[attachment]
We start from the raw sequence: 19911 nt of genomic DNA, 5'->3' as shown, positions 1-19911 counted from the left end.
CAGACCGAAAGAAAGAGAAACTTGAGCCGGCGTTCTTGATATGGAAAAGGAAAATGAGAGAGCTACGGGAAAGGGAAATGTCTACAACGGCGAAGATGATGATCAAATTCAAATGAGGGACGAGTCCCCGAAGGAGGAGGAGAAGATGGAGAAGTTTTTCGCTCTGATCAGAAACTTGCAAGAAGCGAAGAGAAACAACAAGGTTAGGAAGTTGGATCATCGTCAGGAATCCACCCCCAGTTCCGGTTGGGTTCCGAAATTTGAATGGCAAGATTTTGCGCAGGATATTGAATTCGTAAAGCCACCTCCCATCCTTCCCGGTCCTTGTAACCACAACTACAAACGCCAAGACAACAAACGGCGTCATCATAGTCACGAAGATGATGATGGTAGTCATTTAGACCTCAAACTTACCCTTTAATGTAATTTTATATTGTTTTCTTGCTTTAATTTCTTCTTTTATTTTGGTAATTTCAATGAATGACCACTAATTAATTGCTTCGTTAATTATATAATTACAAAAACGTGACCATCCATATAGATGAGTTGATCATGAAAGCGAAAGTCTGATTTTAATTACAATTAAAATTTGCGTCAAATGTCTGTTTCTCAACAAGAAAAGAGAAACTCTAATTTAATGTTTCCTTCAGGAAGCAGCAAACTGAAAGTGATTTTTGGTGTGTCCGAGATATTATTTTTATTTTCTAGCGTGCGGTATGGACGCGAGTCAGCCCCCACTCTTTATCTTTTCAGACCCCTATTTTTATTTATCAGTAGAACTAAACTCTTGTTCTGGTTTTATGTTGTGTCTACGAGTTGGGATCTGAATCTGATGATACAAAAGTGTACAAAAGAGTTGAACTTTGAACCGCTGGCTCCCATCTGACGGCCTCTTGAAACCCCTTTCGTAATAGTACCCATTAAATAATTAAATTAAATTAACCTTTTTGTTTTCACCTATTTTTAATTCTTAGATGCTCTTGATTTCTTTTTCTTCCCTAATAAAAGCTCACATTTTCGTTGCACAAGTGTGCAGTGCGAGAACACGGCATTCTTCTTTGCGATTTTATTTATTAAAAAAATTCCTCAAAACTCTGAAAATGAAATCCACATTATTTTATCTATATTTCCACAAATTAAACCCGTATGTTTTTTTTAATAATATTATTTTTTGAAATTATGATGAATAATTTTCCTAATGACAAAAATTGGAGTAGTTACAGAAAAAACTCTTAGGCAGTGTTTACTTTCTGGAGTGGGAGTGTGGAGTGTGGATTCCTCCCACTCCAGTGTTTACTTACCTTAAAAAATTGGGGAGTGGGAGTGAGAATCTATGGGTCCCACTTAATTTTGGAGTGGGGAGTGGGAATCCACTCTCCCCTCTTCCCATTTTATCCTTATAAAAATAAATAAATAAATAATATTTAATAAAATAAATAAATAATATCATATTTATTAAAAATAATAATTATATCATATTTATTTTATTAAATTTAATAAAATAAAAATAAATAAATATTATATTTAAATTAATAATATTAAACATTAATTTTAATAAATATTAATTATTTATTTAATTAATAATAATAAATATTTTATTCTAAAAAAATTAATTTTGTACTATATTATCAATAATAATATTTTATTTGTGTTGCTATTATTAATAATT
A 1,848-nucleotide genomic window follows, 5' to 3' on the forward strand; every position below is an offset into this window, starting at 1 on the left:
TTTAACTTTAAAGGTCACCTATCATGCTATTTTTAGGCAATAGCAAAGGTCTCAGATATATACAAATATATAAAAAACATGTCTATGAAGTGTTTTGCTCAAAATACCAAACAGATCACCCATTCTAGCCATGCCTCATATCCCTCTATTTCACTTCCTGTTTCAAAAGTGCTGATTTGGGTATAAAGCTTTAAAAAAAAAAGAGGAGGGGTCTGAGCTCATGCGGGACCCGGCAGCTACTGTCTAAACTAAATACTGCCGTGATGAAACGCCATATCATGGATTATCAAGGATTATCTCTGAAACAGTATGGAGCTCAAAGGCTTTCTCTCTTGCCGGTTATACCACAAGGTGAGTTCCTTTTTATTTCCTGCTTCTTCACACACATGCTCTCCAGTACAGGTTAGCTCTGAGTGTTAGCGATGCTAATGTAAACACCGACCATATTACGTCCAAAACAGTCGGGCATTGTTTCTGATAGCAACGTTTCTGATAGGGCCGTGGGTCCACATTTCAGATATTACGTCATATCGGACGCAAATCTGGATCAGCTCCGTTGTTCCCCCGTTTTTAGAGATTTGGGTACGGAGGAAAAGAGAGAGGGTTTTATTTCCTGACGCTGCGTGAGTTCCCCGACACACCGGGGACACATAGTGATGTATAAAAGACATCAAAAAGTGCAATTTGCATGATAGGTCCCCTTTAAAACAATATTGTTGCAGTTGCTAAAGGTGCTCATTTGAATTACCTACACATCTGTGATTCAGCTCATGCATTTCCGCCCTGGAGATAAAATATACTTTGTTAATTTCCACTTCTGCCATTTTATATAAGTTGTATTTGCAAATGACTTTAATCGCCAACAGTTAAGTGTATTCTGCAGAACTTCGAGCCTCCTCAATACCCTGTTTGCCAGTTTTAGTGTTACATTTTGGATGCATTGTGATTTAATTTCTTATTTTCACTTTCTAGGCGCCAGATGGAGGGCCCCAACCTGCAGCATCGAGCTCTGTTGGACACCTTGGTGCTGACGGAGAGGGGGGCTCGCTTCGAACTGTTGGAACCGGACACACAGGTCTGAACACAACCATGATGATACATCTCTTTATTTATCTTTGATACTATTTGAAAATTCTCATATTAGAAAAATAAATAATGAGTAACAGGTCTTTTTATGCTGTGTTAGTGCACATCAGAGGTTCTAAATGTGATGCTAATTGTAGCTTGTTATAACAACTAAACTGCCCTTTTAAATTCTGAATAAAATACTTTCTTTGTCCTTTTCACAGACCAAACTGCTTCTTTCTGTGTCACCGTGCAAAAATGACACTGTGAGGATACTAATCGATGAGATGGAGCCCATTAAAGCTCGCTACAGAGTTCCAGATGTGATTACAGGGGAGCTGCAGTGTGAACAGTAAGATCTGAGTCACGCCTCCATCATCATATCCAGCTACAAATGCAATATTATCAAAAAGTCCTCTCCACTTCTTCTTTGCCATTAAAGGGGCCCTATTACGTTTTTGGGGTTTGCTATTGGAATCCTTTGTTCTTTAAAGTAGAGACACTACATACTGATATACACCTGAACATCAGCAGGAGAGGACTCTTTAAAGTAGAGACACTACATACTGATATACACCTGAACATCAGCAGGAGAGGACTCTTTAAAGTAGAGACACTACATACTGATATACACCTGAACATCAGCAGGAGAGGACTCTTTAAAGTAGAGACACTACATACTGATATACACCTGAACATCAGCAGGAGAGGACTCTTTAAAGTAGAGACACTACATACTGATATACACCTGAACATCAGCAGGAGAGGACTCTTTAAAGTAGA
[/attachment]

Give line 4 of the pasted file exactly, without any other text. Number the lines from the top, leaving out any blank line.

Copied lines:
TTTAACTTTAAAGGTCACCTATCATGCTATTTTTAGGCAATAGCAAAGGTCTCAGATATATACAAATATATAAAAAACATGTCTATGAAGTGTTTTGCTCAAAATACCAAACAGATCACCCATTCTAGCCATGCCTCATATCCCTCTATTTCACTTCCTGTTTCAAAAGTGCTGATTTGGGTATAAAGCTTTAAAAAAAAAAGAGGAGGGGTCTGAGCTCATGCGGGACCCGGCAGCTACTGTCTAAACTAAATACTGCCGTGATGAAACGCCATATCATGGATTATCAAGGATTATCTCTGAAACAGTATGGAGCTCAAAGGCTTTCTCTCTTGCCGGTTATACCACAAGGTGAGTTCCTTTTTATTTCCTGCTTCTTCACACACATGCTCTCCAGTACAGGTTAGCTCTGAGTGTTAGCGATGCTAATGTAAACACCGACCATATTACGTCCAAAACAGTCGGGCATTGTTTCTGATAGCAACGTTTCTGATAGGGCCGTGGGTCCACATTTCAGATATTACGTCATATCGGACGCAAATCTGGATCAGCTCCGTTGTTCCCCCGTTTTTAGAGATTTGGGTACGGAGGAAAAGAGAGAGGGTTTTATTTCCTGACGCTGCGTGAGTTCCCCGACACACCGGGGACACATAGTGATGTATAAAAGACATCAAAAAGTGCAATTTGCATGATAGGTCCCCTTTAAAACAATATTGTTGCAGTTGCTAAAGGTGCTCATTTGAATTACCTACACATCTGTGATTCAGCTCATGCATTTCCGCCCTGGAGATAAAATATACTTTGTTAATTTCCACTTCTGCCATTTTATATAAGTTGTATTTGCAAATGACTTTAATCGCCAACAGTTAAGTGTATTCTGCAGAACTTCGAGCCTCCTCAATACCCTGTTTGCCAGTTTTAGTGTTACATTTTGGATGCATTGTGATTTAATTTCTTATTTTCACTTTCTAGGCGCCAGATGGAGGGCCCCAACCTGCAGCATCGAGCTCTGTTGGACACCTTGGTGCTGACGGAGAGGGGGGCTCGCTTCGAACTGTTGGAACCGGACACACAGGTCTGAACACAACCATGATGATACATCTCTTTATTTATCTTTGATACTATTTGAAAATTCTCATATTAGAAAAATAAATAATGAGTAACAGGTCTTTTTATGCTGTGTTAGTGCACATCAGAGGTTCTAAATGTGATGCTAATTGTAGCTTGTTATAACAACTAAACTGCCCTTTTAAATTCTGAATAAAATACTTTCTTTGTCCTTTTCACAGACCAAACTGCTTCTTTCTGTGTCACCGTGCAAAAATGACACTGTGAGGATACTAATCGATGAGATGGAGCCCATTAAAGCTCGCTACAGAGTTCCAGATGTGATTACAGGGGAGCTGCAGTGTGAACAGTAAGATCTGAGTCACGCCTCCATCATCATATCCAGCTACAAATGCAATATTATCAAAAAGTCCTCTCCACTTCTTCTTTGCCATTAAAGGGGCCCTATTACGTTTTTGGGGTTTGCTATTGGAATCCTTTGTTCTTTAAAGTAGAGACACTACATACTGATATACACCTGAACATCAGCAGGAGAGGACTCTTTAAAGTAGAGACACTACATACTGATATACACCTGAACATCAGCAGGAGAGGACTCTTTAAAGTAGAGACACTACATACTGATATACACCTGAACATCAGCAGGAGAGGACTCTTTAAAGTAGAGACACTACATACTGATATACACCTGAACATCAGCAGGAGAGGACTCTTTAAAGTAGAGACACTACATACTGATATACACCTGAACATCAGCAGGAGAGGACTCTTTAAAGTAGA